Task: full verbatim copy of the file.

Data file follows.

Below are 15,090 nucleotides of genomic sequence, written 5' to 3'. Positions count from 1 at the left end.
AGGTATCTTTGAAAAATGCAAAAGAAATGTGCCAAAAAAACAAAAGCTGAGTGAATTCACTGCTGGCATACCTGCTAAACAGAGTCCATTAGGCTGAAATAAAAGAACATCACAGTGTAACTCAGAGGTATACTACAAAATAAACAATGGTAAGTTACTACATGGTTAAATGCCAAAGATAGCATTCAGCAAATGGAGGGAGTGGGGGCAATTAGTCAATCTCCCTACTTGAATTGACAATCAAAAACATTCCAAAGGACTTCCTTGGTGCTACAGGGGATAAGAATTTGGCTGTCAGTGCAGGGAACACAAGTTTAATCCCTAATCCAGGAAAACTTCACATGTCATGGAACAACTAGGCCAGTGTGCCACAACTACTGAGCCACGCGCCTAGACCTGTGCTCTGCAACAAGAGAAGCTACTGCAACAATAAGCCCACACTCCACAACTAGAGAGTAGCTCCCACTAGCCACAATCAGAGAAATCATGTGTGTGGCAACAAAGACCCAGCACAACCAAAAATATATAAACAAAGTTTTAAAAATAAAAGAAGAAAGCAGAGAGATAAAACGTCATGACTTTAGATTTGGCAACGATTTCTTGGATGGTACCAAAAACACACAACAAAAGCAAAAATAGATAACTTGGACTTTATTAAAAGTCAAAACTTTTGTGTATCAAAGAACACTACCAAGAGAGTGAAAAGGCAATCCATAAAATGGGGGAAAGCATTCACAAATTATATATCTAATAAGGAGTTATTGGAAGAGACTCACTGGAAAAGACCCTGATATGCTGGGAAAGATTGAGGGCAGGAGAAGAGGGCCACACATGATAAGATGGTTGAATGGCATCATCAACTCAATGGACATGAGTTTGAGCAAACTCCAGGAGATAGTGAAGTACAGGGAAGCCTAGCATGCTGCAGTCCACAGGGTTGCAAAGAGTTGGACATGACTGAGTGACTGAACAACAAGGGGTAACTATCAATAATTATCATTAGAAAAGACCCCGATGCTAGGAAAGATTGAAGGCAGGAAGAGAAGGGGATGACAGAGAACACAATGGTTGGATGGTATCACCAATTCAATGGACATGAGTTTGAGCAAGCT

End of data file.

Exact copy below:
Below are 15,090 nucleotides of genomic sequence, written 5' to 3'. Positions count from 1 at the left end.
AGGTATCTTTGAAAAATGCAAAAGAAATGTGCCAAAAAAACAAAAGCTGAGTGAATTCACTGCTGGCATACCTGCTAAACAGAGTCCATTAGGCTGAAATAAAAGAACATCACAGTGTAACTCAGAGGTATACTACAAAATAAACAATGGTAAGTTACTACATGGTTAAATGCCAAAGATAGCATTCAGCAAATGGAGGGAGTGGGGGCAATTAGTCAATCTCCCTACTTGAATTGACAATCAAAAACATTCCAAAGGACTTCCTTGGTGCTACAGGGGATAAGAATTTGGCTGTCAGTGCAGGGAACACAAGTTTAATCCCTAATCCAGGAAAACTTCACATGTCATGGAACAACTAGGCCAGTGTGCCACAACTACTGAGCCACGCGCCTAGACCTGTGCTCTGCAACAAGAGAAGCTACTGCAACAATAAGCCCACACTCCACAACTAGAGAGTAGCTCCCACTAGCCACAATCAGAGAAATCATGTGTGTGGCAACAAAGACCCAGCACAACCAAAAATATATAAACAAAGTTTTAAAAATAAAAGAAGAAAGCAGAGAGATAAAACGTCATGACTTTAGATTTGGCAACGATTTCTTGGATGGTACCAAAAACACACAACAAAAGCAAAAATAGATAACTTGGACTTTATTAAAAGTCAAAACTTTTGTGTATCAAAGAACACTACCAAGAGAGTGAAAAGGCAATCCATAAAATGGGGGAAAGCATTCACAAATTATATATCTAATAAGGAGTTATTGGAAGAGACTCACTGGAAAAGACCCTGATATGCTGGGAAAGATTGAGGGCAGGAGAAGAGGGCCACACATGATAAGATGGTTGAATGGCATCATCAACTCAATGGACATGAGTTTGAGCAAACTCCAGGAGATAGTGAAGTACAGGGAAGCCTAGCATGCTGCAGTCCACAGGGTTGCAAAGAGTTGGACATGACTGAGTGACTGAACAACAAGGGGTAACTATCAATAATTATCATTAGAAAAGACCCCGATGCTAGGAAAGATTGAAGGCAGGAAGAGAAGGGGATGACAGAGAACACAATGGTTGGATGGTATCACCAATTCAATGGACATGAGTTTGAGCAAGCT